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Agent Orange Recognition

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The month of October Is Agent Orange Recognition month.

Vietnam Veterans Activist Frank Smart was Thursday’s KVML “Newsmaker of the Day”.

Agent Orange is the name of a specific blend of herbicides used during the Vietnam era. The military sprayed millions of gallons on trees and vegetation that provided cover for enemy forces.

The U.S. military herbicide program in South Vietnam took place between 1962 and 1971. Herbicides were sprayed in all 4 military zones of Vietnam. More than 19 million gallons of various herbicide combinations were used. Agent Orange was the combination of herbicides the U.S. military used most often.

Some Vietnam-era Veterans were exposed to these herbicides. VA and many other government departments and agencies have conducted research studies on the possible health effects of Agent Orange exposure on U.S. Veterans.

VA has recognized certain cancers and other diseases related to Agent Orange exposure.

Veterans, Veterans’ children and survivors may be eligible for compensation benefits for these diseases and health care benefits.

Veterans who are eligible for the Agent Orange Registry health exam at the VA clinic:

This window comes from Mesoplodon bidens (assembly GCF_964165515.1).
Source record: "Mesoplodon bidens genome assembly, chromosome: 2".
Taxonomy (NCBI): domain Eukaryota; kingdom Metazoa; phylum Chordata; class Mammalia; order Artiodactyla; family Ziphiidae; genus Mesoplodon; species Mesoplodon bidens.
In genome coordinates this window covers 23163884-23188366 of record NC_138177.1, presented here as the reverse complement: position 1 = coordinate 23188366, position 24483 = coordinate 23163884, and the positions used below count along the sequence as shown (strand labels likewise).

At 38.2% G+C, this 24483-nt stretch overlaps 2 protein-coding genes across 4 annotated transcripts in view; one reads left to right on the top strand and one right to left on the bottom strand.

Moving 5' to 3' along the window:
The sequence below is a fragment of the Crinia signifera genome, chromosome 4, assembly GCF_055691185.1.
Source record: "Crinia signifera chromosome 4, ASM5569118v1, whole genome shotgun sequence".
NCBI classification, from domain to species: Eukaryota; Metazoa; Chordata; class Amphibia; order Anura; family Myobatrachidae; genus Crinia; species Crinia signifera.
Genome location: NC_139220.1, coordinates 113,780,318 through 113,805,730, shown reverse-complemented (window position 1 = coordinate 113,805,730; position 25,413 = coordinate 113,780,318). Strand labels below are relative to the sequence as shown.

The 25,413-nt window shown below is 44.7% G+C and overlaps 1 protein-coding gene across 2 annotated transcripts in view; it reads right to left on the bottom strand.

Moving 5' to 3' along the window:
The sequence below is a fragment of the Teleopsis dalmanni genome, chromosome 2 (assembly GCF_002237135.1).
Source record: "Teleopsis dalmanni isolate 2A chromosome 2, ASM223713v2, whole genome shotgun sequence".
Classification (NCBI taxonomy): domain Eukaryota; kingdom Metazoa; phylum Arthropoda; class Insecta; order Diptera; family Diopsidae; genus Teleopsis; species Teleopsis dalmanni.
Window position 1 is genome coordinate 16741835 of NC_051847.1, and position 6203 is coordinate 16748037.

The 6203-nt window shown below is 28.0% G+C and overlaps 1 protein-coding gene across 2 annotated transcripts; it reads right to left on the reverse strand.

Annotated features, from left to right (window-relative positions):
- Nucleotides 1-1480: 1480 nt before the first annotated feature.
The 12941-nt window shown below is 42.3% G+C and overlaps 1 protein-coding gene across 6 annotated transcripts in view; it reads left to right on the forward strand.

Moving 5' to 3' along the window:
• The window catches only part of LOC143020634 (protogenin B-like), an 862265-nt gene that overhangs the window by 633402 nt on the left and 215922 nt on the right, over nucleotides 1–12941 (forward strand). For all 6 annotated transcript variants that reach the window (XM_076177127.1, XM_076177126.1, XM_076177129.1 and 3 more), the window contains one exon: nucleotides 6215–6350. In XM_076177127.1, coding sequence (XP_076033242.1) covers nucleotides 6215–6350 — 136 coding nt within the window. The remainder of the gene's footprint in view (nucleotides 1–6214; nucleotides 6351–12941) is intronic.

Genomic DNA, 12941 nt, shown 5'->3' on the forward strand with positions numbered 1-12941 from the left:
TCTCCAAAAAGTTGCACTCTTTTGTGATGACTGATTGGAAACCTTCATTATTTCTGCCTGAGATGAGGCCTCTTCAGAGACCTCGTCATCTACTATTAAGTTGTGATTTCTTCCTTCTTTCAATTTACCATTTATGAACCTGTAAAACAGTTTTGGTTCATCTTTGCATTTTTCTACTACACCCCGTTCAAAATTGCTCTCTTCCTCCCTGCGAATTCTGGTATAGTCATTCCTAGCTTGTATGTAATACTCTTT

■Veterans who served in Vietnam between 1962 and 1975, regardless of length of time.

■Veterans who served aboard smaller river patrol and swift boats that operated on the inland waterways of Vietnam (also known as “Brown Water Veterans”)

■Veterans who served in a unit in or near the Korean Demilitarized Zone (DMZ) anytime between April 1, 1968 and August 31, 1971.

■U.S. Air Force Veterans who served on Royal Thai Air Force (RTAF) bases near U-Tapao, Ubon, Nakhon Phanom, Udorn, Takhli, Korat, and Don Muang, near the air base perimeter anytime between February 28, 1961 and May 7, 1975.

■U.S. Army Veterans who provided perimeter security on RTAF bases in Thailand anytime between February 28, 1961 and May 7, 1975.

■U.S. Army Veterans who were stationed on some small Army installations in Thailand anytime between February 28, 1961 and May 7, 1975. However, the Amy Veteran must have been a member of a military police (MP) unit or was assigned a military occupational specialty whose duty placed him or her at or near the base perimeter.

■Veterans who may have been exposed to herbicides during a military operation or as a result of testing, transporting, or spraying herbicides for military purposes.

Veterans throughout the area will be handing out “Orange Clovers” at various locations on Friday to bring awareness and attention to the issue of Agent Orange.

Smart encourages local veterans to call the VA Clinic (209) 588-2601 for more information on health issues or click on

The “Newsmaker of the Day” is heard each weekday morning on AM 1450 KVML at 6:47, 7:47 and 8:47am.

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